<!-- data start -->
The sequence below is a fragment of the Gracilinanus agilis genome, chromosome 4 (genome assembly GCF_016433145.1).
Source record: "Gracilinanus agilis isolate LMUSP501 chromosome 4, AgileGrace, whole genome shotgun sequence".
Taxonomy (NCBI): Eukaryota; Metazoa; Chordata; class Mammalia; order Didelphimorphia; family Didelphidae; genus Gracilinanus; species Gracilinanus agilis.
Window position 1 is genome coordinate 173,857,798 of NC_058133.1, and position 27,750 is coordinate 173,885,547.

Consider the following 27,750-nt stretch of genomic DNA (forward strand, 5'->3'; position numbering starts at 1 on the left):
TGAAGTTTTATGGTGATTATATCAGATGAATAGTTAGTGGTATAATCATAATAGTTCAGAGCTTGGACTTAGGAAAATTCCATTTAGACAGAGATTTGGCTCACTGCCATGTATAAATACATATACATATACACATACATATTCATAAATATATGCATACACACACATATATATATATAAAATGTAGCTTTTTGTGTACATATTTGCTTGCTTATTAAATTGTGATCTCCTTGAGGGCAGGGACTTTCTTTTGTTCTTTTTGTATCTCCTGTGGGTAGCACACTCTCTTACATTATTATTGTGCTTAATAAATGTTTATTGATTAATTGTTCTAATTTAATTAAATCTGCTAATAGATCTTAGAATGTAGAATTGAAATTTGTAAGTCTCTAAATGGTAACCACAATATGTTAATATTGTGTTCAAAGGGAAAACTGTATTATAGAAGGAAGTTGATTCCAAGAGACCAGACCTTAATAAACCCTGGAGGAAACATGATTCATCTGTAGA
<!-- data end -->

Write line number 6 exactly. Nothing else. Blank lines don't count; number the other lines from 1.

TGAAGTTTTATGGTGATTATATCAGATGAATAGTTAGTGGTATAATCATAATAGTTCAGAGCTTGGACTTAGGAAAATTCCATTTAGACAGAGATTTGGCTCACTGCCATGTATAAATACATATACATATACACATACATATTCATAAATATATGCATACACACACATATATATATATAAAATGTAGCTTTTTGTGTACATATTTGCTTGCTTATTAAATTGTGATCTCCTTGAGGGCAGGGACTTTCTTTTGTTCTTTTTGTATCTCCTGTGGGTAGCACACTCTCTTACATTATTATTGTGCTTAATAAATGTTTATTGATTAATTGTTCTAATTTAATTAAATCTGCTAATAGATCTTAGAATGTAGAATTGAAATTTGTAAGTCTCTAAATGGTAACCACAATATGTTAATATTGTGTTCAAAGGGAAAACTGTATTATAGAAGGAAGTTGATTCCAAGAGACCAGACCTTAATAAACCCTGGAGGAAACATGATTCATCTGTAGA